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Palmetto Dunes Director of Golf Instruction Doug Weaver once made history at the site of this year’s PGA Championship

Longtime Palmetto Dunes Oceanfront Resort Director of Golf Instruction Doug Weaver once made history at storied Oak Hill Country Club near Rochester, N.Y., which plays host to the 2023 PGA Championship.

93rd US Open first round

Four Aces at Oak Hill Country Club 

Doug’s heroics occurred during a different major championship. As a tour rookie competing in his first U.S. Open in 1989, Doug became the first of four contenders to ace Oak Hill’s sixth hole during a breathtaking span of one hour and 50 minutes. The hole was playing 159 yards that day and Doug expertly employed a 7-iron for his magical shot. Nick Price, Jerry Pate and Mark Wiebe were the other three who made aces in under two hours.

Nick Price, Jerry Pate, Mark Wiebe and Doug Weaver

There is now a stone monument on the site at Oak Hill commemorating the event.

US Open Oak Hill Monument

When the 2019 U.S. Open was played at Oak Hill, News 8 and sports anchor and reporter Thad Brown put together a video about that memorable morning, including interviews with all four golfers and other witnesses. The video can be viewed here:

1989 U.S. Open Highlights 

“The feeling that moment after a hole-in-one during a U.S. Open was euphoric,” Doug recalls more than three decades later. “The toughest shot in golf is the one after a great shot. Hole No. 7 (at Oak Hill) is a 430-yard par 4 with a creek down the right side."

4 aces

“My caddie was wise,” Doug says. “He wouldn’t give me the driver until I proved my heart rate calmed down. He asked the other players to hit first. This gave me three minutes more of regaining my steady heart rate.”

Doug recalled a growing buzz in the Oak Hill crowd as curious spectators continued to gather around to see what had happened and who did it. “This movement in the crowd added to the distractions,” he says. “The caddie pulled my visor down so I couldn’t see the movement."

“I hit the fairway and went on to make the cut.”

Despite the celebrations at Oak Hill in ’89, few knew what was going on behind the scenes for Doug.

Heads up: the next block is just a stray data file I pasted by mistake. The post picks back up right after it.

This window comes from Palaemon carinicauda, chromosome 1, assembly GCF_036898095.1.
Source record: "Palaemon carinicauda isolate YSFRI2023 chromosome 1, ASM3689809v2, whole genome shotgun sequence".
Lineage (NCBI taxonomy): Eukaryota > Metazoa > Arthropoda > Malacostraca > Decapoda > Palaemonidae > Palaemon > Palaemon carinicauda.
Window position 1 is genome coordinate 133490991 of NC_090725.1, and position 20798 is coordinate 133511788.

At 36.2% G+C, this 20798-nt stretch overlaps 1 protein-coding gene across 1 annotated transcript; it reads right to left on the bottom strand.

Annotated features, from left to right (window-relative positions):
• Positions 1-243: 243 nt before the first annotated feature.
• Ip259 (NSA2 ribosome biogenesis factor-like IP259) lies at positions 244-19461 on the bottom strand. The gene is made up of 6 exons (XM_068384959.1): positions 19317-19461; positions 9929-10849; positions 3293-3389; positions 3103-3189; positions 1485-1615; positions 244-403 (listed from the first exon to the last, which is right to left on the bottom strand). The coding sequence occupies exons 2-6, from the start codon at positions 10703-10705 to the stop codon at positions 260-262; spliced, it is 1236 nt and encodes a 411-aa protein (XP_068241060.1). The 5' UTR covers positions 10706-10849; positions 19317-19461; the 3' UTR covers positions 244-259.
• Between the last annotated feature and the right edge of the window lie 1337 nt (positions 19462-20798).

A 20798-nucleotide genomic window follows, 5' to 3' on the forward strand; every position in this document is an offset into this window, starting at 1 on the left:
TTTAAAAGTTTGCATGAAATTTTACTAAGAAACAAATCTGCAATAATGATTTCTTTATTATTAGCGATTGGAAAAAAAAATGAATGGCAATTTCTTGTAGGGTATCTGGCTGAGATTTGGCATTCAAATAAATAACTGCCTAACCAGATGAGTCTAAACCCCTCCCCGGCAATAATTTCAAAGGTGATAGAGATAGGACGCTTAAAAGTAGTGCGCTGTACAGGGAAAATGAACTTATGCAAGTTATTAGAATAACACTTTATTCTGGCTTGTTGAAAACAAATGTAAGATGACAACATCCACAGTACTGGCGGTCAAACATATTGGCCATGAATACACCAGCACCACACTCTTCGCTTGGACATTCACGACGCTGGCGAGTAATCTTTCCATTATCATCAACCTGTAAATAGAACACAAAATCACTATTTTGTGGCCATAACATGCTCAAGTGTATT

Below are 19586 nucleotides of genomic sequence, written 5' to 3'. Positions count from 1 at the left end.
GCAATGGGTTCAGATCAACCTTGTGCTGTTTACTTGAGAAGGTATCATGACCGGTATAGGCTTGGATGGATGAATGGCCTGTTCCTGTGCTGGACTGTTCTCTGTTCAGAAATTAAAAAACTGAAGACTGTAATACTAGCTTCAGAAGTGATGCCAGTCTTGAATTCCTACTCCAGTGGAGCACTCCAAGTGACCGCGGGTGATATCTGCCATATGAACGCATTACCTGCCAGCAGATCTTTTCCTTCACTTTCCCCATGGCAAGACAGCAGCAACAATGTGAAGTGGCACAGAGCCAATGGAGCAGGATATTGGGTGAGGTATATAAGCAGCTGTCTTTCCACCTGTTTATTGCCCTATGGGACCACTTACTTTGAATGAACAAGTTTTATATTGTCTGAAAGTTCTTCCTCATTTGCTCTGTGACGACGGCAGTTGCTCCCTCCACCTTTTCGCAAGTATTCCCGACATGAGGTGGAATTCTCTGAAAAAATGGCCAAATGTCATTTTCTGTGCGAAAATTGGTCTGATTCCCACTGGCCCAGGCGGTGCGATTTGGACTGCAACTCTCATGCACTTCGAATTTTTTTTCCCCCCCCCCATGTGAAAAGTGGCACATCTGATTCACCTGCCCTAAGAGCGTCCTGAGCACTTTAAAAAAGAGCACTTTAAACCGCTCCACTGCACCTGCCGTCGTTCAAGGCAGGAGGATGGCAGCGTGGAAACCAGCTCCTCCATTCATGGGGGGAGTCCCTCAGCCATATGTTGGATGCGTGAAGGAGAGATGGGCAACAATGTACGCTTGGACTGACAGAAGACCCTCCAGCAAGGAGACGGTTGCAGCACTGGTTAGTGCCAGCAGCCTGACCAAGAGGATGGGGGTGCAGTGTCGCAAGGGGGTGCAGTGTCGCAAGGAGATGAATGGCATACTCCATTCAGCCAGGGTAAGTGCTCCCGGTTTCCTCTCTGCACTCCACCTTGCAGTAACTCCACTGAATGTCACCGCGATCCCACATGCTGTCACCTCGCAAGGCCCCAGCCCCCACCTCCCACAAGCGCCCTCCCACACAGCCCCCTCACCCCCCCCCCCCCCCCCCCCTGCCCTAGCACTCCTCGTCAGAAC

“My dad had just found out he was going to have cancer surgery the following Monday,” he recalls. “The news of dad’s cancer and surgery was kept from my wife, Trish, and I. People that did not usually call were calling to encourage me but said nothing of dad. My pastor, knowing dad’s situation called Wednesday night and prayed: ‘God, it is not realistic that Doug wins the U.S. Open. Can you have him play his best, make the cut and do something special?’

“It was very unusual that dad and mom did not attend (the U.S. Open). Looking back, I can see signs that would be clues. My college football brother who disliked playing golf showed up. He had never been to a golf tournament. He told me about my dad’s surgery an hour after my Sunday finish.”

Doug Weaver Career Highlights

For Doug — who was inducted in the Lowcountry Golf Hall of Fame in 2017 and is consistently ranked among the state’s best instructors — that historic event at Oak Hill became one of many professional highlights. Doug captured 14 mini-tour titles and played in PGA Tour events during six years spanning three decades, including three Top-25 finishes.

At the time, the hole-in-one at Oak Hill was Doug’s eighth. Today, he has 10 aces to his name. His most recent “perfect swing” took place on the sixth hole of the Fazio Course at Palmetto Dunes (a 6-iron from 170 yards) during a playing lesson with a 12-year-old boy. “He quickly ran all the way to the green to verify it went in,” Doug says with a laugh.

Golf Lessons Under Pressure

Doug said when golfers are practicing and preparing to execute a shot under pressure like he did that day at Oak Hill, they should consider “The Four Boxes” — or what Doug describes as “a pre-shot routine that organizes and simplifies our thoughts into a feel that we must trust.”

  • Rest Box is “the biggest box with many thoughts that we want to simplify,” Doug says. “Here we begin breathing systematically, becoming aware of any tension and then eliminating it while making decisions.”

  • Memory Box is “a smaller box and here we choose to remember a successful similar shot. We dwell on this and it triggers positive emotions and feelings. A memory is a picture and a picture is worth a thousand words.”

  • Think Box is “even smaller,  where we consciously execute the moves in a practice swing required for the desired shot. We practice swing with the purpose of creating a feeling. The feeling is encouraging and simple. We take only the feeling into the Play Box.”

  • Play Box is “the smallest box, where we are focused on the feeling and are playful and trusting, allowing no other thoughts in.”

Try Doug’s free, Monday clinics at the Toptracer Range (located at the Robert Trent Jones Course) from 4 - 5 p.m. or view more information on other world-class golf instruction programs go here or call 866-744-7558.

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